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In order to receive preferential treatment under the U.S.-Peru Trade Promotion Agreement (TPA) U.S. goods exported to Peru, must qualify as originating as prescribed under the Rules of Origin section.
To go directly to the product specific rules of origin (Annex 4.1 of the Agreement).
Except as otherwise provided in Chapter 4 of the U.S.-Peru TPA, a good is deemed originating under the Agreement where:
1. It is wholly obtained or produced entirely in the United States and/or Peru.
Note: "Obtained" has a unique meaning in the U.S.-Peru TPA context; it does not mean "purchased," but is simply used to acknowledge that production is not the only way goods are created. For a good to qualify under this criterion, it must contain no parts or materials anywhere in the production process that originated from outside the signatory countries. It is generally reserved for basic products such as those harvested, mined, or fished in the signatory territories, although can include a manufactured good with no non-U.S. and/or non-Peruvian inputs. Very few manufactured goods will qualify under this criterion.
2. It is produced entirely in the United States and/or Peru using non-originating material (i.e., materials from outside the countries listed above) that satisfy the rule of origin specified in Annex 4.1 of the Agreement.
3. It is produced entirely in the United States and/or Peru exclusively from materials that are already originating (by meeting the qualifications described above).
The product-specific rules of origin are written in terms of the Harmonized System (HS) of Tariff Classification. The HS classification system uses six to ten digit codes to identify goods. The first six digits of an HS number are harmonized among the majority of the world's countries. The last four digits are unique to each country. The vast majority of the product-specific rules of origin under the U.S.-Peru TPA use an HS classification number. The United States uses Schedule B Codes to classify exported products from the United States and these numbers are based on the international HS system. Therefore, the first step in interpreting the "rules" is to obtain the appropriate code for the good in question. (Note: the first two digits of an HS number are referred to as a "chapter," the first four digits are called a "heading" (e.g., 1905), and the first six digits are called a "subheading" (e.g., 1905.90).)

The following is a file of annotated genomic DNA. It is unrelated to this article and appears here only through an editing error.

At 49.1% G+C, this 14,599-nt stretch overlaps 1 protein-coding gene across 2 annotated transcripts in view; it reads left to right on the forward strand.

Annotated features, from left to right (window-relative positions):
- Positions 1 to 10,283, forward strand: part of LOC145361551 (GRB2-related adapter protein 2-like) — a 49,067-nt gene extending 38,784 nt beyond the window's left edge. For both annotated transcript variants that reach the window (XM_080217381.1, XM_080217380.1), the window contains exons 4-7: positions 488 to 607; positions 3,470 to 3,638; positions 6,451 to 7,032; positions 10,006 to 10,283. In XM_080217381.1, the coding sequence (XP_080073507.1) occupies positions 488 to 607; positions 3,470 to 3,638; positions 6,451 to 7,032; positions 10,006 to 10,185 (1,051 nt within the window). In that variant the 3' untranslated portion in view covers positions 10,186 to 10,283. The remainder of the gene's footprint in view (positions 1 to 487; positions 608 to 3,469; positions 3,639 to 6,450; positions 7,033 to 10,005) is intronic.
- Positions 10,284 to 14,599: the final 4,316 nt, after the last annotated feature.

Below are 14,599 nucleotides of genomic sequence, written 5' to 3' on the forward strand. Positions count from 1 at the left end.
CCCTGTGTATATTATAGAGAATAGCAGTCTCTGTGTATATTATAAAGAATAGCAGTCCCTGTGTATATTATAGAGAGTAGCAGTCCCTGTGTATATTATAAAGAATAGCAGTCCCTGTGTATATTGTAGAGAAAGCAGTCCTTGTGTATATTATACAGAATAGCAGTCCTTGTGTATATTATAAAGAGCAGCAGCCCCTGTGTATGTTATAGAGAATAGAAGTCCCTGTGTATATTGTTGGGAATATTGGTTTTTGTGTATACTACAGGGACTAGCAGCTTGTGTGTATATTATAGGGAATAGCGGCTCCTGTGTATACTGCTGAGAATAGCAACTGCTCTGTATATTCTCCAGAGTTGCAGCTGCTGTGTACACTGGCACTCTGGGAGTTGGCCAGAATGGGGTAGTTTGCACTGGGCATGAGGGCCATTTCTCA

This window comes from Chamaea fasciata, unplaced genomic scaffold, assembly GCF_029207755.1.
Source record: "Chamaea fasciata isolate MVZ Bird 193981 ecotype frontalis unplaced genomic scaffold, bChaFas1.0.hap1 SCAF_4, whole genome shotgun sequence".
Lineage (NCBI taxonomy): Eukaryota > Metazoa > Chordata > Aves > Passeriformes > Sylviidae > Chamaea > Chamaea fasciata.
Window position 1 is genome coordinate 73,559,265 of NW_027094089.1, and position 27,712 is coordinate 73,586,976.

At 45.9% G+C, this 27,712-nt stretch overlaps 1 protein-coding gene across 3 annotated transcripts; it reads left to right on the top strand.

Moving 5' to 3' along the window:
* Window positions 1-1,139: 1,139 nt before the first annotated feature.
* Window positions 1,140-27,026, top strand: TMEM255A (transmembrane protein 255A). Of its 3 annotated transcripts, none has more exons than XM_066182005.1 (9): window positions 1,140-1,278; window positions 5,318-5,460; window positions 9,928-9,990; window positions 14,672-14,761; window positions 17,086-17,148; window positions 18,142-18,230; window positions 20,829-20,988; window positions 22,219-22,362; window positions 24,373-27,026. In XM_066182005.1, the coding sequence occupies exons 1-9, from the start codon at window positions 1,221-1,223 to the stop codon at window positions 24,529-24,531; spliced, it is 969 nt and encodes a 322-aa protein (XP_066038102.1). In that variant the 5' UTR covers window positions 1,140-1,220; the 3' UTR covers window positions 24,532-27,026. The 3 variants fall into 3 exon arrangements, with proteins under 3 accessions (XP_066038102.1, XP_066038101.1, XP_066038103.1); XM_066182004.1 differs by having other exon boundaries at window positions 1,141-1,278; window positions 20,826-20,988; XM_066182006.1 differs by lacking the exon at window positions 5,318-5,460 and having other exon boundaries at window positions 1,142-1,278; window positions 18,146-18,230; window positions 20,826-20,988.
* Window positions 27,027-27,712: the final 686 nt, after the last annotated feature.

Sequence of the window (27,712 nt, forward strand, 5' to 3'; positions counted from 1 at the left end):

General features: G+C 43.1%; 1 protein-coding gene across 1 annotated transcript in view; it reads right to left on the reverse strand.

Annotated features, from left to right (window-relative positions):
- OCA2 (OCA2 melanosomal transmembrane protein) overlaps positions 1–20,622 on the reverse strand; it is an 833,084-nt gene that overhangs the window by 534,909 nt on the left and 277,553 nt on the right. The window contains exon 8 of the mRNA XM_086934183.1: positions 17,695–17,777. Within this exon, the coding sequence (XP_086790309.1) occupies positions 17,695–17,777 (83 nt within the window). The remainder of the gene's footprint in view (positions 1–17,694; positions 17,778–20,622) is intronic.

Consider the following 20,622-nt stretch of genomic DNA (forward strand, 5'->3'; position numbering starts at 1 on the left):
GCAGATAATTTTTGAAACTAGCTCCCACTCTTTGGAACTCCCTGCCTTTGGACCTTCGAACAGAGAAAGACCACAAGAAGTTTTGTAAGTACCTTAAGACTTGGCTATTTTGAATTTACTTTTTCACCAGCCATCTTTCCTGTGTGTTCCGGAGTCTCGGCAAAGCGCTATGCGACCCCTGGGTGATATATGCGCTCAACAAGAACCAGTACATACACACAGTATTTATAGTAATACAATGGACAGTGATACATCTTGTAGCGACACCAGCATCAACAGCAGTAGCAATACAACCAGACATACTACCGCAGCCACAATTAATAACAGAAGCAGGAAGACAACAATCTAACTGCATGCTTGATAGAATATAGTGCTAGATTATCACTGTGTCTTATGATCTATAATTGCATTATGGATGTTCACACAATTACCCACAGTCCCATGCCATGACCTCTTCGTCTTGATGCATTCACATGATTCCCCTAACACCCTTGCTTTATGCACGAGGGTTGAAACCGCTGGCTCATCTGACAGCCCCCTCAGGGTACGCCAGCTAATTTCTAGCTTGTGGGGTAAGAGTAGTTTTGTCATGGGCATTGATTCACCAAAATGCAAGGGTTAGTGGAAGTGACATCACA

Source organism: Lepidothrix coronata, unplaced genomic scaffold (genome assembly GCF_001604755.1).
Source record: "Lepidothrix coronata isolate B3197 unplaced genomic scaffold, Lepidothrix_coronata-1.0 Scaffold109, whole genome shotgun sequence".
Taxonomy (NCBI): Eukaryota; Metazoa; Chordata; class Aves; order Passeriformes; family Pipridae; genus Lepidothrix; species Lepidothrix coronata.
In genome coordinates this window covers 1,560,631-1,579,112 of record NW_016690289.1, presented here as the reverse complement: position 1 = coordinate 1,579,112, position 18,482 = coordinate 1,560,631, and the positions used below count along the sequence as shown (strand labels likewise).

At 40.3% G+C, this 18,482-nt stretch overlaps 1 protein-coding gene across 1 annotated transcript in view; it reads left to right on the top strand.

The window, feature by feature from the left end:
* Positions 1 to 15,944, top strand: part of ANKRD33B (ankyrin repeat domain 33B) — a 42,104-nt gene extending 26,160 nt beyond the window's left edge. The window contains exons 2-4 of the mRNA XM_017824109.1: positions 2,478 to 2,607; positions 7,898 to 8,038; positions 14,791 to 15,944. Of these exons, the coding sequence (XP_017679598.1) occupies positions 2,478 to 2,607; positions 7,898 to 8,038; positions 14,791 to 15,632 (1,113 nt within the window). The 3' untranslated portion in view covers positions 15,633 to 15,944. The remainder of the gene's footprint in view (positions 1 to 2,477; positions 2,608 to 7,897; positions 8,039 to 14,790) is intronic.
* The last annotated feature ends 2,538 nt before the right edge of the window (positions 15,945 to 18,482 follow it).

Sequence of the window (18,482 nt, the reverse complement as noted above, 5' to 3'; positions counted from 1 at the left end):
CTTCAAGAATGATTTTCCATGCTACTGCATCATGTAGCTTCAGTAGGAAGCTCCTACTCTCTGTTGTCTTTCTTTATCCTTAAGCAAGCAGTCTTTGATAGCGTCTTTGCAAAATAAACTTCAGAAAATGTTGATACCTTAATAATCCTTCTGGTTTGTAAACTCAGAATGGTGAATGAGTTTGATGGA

A rule of origin may consist of:
1. A required change in tariff classification (also called a tariff shift);
2. A regional value-content (RVC) requirement;
3. Both a change in tariff classification and a regional value content requirement.
Note: It is necessary to refer to the rule associated with the product being exported. Regional value content can be applied only when it is allowed under a product-specific rule.
An example of a rule that employs a simple tariff shift is:
Explanation: For all final goods classified under HS headings 19.05, all non-U.S. or non-Peruvian inputs must be classified in an HS chapter other than HS chapter 19 in order for the product to obtain preferential duty treatment. In this example, these baked goods would qualify for preferential treatment because the only non-originating input is classified outside of HS chapter 19. In other words, the good qualifies as originating because the imported flour (i.e., the non-originating input in this example) classified under chapter 11 (HS #11.01) shifted tariff numbers from 11.01 to 19.05 when incorporated into the finished good. However, if these products were produced with non-originating mixes (i.e., not manufactured in the United States or Peru), which are classified in HS chapter 19, then these products would not qualify because a tariff shift at the chapter level did not occur as prescribed under this rule of origin.
Another example of a rule that employs both the "tariff shift" and "regional value content" is: